Inhibiting protein may provide balance in lupus treatment

Treating autoimmune diseases is tricky, said OMRF scientist Darise Farris, Ph.D. Because symptoms of the disease vary so widely among patients, and even in individuals, doctors often find these conditions challenging to manage.

“The therapy for many patients with lupus or Sjögren’s syndrome is to suppress the immune system,” she said. “If you suppress too much, the patients are open to infections. But if you don’t do enough, they can be harmed by the resulting inflammation.”

A new paper from Farris and OMRF scientist Chris Horton, Ph.D., explains how controlling a protein called Interleukin 6, or IL-6, might help find that balance.

It is estimated that autoimmune diseases, including lupus, Sjögren’s, type 1 diabetes and rheumatoid arthritis, affect as many as 22 million Americans. In these conditions the immune system becomes unbalanced and proteins or cells that would normally protect from harmful invaders begin attacking the body’s own tissues.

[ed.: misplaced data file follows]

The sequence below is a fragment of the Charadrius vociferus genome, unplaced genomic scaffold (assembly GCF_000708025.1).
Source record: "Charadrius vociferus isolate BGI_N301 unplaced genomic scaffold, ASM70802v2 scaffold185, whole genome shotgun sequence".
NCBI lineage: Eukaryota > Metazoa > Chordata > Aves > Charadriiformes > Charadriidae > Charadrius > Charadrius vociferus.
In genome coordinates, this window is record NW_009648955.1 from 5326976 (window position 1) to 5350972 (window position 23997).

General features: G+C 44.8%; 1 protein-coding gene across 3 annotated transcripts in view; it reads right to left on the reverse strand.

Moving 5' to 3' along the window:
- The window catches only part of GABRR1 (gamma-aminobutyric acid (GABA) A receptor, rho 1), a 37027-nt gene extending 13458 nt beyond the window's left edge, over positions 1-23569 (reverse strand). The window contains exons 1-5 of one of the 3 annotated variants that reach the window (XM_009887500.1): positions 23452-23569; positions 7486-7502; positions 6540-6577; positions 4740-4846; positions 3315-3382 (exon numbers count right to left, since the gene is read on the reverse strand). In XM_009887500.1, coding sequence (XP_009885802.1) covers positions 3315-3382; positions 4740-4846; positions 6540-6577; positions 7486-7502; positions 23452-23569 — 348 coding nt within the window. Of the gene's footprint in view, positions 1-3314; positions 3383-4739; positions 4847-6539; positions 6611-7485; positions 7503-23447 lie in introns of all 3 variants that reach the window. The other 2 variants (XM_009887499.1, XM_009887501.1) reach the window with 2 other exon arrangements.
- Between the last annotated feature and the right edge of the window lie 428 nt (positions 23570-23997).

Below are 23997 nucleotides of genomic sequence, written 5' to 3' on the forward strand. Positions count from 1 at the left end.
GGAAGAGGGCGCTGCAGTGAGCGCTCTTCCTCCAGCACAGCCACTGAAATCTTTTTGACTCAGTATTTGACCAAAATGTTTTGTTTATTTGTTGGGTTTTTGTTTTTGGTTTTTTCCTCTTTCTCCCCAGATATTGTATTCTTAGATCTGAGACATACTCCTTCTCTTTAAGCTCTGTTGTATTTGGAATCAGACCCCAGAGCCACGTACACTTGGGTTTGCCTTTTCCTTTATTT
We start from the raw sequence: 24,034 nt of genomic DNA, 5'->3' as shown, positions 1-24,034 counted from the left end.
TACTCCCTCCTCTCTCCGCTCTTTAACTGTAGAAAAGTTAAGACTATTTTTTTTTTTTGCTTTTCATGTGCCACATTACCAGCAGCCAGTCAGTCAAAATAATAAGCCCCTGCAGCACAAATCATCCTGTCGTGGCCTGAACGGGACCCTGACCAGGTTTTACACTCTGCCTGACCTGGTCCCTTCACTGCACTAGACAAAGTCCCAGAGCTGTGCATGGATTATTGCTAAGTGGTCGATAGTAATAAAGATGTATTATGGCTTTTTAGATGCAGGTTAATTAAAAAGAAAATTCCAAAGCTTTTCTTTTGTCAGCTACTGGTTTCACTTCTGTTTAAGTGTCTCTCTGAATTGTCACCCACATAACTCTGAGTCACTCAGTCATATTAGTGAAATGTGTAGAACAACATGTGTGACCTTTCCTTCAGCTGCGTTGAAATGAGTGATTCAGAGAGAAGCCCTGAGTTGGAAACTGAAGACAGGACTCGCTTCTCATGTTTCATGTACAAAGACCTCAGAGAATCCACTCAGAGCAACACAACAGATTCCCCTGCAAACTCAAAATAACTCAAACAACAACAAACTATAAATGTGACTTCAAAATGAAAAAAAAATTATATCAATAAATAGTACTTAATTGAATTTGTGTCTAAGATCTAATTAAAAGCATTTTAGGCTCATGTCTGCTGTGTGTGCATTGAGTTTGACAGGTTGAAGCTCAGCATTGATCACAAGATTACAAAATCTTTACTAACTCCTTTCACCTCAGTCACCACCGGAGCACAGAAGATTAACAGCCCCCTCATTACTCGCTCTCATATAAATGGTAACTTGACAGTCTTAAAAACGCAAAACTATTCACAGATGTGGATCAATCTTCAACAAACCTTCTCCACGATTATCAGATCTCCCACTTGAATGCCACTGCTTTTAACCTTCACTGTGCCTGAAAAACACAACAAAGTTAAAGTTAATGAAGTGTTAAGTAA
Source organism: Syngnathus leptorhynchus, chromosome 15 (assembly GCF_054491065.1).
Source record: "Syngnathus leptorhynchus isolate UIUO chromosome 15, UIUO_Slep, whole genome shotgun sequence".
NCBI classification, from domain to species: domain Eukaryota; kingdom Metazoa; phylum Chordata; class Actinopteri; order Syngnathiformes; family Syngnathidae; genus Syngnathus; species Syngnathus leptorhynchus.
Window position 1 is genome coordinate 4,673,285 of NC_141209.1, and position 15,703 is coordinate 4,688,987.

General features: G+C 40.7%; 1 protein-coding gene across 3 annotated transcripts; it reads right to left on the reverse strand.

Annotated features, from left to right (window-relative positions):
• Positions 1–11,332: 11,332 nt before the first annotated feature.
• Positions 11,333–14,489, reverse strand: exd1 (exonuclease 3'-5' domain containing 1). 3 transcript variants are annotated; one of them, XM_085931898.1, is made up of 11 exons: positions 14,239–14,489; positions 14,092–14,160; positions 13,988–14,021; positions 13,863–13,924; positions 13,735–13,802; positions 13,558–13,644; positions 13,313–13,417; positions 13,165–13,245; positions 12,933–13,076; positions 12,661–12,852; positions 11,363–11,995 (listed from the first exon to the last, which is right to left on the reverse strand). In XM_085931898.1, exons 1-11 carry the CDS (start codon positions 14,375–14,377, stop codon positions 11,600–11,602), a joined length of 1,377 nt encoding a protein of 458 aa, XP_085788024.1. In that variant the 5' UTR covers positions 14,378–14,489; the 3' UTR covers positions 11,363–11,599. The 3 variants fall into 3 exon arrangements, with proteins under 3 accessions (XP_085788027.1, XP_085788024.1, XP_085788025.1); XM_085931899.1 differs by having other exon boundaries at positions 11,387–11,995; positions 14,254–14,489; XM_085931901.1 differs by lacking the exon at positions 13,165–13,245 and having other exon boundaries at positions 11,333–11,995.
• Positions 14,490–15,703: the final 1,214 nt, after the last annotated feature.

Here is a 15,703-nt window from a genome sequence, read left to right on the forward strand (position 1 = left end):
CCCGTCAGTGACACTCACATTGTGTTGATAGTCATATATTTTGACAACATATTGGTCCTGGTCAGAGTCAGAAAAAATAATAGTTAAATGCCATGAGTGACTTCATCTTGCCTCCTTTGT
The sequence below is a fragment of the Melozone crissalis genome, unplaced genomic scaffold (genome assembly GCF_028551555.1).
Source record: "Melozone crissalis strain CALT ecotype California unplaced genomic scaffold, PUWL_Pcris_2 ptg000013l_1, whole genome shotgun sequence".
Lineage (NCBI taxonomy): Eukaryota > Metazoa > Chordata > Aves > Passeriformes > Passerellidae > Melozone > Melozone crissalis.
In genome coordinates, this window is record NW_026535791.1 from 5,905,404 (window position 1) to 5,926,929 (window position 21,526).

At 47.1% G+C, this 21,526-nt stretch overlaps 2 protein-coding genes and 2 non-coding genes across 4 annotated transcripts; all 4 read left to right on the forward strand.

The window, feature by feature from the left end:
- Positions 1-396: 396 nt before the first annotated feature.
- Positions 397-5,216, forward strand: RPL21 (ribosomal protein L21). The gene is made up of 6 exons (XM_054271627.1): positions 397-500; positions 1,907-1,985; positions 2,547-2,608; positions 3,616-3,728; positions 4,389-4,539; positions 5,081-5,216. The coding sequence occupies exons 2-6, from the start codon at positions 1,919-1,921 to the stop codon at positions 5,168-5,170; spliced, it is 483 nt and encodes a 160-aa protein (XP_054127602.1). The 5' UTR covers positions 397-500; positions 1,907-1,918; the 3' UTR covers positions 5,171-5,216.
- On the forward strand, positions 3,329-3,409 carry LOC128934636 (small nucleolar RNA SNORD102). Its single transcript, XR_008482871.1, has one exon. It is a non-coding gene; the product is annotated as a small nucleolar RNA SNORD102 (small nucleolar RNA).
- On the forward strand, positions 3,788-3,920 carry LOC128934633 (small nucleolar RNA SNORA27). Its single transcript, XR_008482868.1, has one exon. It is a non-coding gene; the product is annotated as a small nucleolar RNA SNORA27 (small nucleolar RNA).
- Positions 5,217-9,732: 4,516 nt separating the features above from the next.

Using a mouse model that mimics lupus and Sjögren’s, Farris and Horton knocked out the IL-6 protein and found the mice had no signs of autoimmune disease. Without the protein, the mice didn’t create auto-antibodies—immune cell products that turn against the host—and kept immune cells from penetrating salivary gland tissue and the kidneys.

“That doesn’t mean we should get rid of IL-6 altogether,” Horton said. “It’s a protein that is important in the development of the immune system, including helper T cells, which fight infections. But when there’s too much of it, it causes problems for patients.”

Farris said the research comes at a great time, as pharmaceutical companies are currently testing a drug that inhibits IL-6.

“Finding a method to keep the protein at a normal level might be one way to balance the immune system in autoimmune disease patients,” Farris said.

Their work was published in the journal Arthritis & Rheumatology.

OMRF researcher Mark Coggeshall, Ph.D., and University of Texas at El Paso scientist Jacen Moore, Ph.D., contributed to the research.

Funding was provided by grants No. R01 AI048097 from the National Institute of Allergy and Infectious Diseases, P50 AR060804 and T32 AI007633 from the National Institute of Arthritis and Musculoskeletal and Skin Diseases, part of the National Institutes of Health.